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Ruaidhri Jackson, Ph.D.

Harvard Medical School

Bio:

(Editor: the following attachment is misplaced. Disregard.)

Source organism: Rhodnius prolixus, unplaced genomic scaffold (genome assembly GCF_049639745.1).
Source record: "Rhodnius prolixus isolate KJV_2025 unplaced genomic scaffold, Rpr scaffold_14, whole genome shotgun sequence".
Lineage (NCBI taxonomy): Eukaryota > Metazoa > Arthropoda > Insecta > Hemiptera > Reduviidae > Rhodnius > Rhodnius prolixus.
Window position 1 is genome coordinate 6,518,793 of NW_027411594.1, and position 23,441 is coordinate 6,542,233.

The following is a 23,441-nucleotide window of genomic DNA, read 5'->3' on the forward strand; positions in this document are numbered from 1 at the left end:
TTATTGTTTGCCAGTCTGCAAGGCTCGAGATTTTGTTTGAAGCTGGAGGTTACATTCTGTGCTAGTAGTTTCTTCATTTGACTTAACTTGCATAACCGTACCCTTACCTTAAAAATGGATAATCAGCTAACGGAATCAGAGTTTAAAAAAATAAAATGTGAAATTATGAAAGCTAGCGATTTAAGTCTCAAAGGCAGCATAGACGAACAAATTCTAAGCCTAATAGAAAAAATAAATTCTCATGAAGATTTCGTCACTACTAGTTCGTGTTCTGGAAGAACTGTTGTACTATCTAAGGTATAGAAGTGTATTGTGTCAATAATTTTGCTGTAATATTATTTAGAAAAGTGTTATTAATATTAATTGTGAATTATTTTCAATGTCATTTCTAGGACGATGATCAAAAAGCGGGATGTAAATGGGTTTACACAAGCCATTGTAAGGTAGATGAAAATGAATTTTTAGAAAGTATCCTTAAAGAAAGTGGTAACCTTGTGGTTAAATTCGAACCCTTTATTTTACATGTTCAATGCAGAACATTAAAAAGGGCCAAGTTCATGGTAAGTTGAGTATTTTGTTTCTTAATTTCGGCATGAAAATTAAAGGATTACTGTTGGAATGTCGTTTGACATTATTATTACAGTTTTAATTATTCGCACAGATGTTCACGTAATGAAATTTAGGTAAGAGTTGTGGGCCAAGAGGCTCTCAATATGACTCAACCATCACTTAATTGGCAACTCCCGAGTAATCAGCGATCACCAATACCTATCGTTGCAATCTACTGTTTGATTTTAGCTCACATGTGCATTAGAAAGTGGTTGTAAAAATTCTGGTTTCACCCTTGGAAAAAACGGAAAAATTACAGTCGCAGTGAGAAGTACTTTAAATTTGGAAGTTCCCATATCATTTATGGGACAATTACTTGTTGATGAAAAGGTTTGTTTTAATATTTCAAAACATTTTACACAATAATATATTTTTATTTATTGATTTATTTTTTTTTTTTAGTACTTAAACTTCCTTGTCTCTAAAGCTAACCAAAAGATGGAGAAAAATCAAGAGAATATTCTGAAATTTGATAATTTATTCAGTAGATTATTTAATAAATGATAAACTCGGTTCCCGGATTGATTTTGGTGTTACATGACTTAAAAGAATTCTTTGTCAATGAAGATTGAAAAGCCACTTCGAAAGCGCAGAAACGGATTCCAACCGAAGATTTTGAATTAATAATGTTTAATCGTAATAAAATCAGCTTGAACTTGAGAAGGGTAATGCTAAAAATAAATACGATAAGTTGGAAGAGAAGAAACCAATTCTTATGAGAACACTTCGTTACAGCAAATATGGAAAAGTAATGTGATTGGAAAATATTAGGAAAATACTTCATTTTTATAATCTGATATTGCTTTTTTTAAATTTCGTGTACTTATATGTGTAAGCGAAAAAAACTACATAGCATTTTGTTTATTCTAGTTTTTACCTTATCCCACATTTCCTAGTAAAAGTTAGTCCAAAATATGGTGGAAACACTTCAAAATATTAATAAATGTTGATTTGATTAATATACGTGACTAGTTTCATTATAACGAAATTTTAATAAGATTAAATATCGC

Ruaidhri Jackson is an Assistant Professor in the Department of Immunology at Harvard Medical School. He received his Ph.D. in immunology from the National University of Ireland, Maynooth, where he studied the role of the Pellino family of E3 Ubiquitin ligases in innate immunity under the mentorship of Prof. Paul Moynagh. After graduating, he joined the laboratory of Dr. Richard A. Flavell at Yale University for his post-doctoral fellowship where he studied innate and mucosal immunity. Using reverse genetics, transcriptomics and animal models of intestinal pathology, he elucidated the complex role of IL-18 in mediating both host protection and driving auto-inflammatory disease. Dr. Jackson also discovered a novel mechanism of innate immune cell activation at the mucosa whereby cells utilize mechanosensation to sense their local environment to instigate an inflammatory response. In addition, he also uncovered widespread translation of previously unknown open reading frames during innate immune responses and characterized the functional role of a novel protein encoded by a misannotated long “non-coding” RNA. This work demonstrated a major misinterpretation of the protein coding genome and highlighted the need for a reevaluation of translation during the immune response. Now at Harvard Medical School, Dr. Jackson’s lab continues to explore novel open reading frame translation in overlooked areas of the genome. A major focus of the Jackson lab is to understand how inflammatory signals converge to regulate RNA translation and to identify new mechanisms of translational control during homeostasis, inflammation, and disease.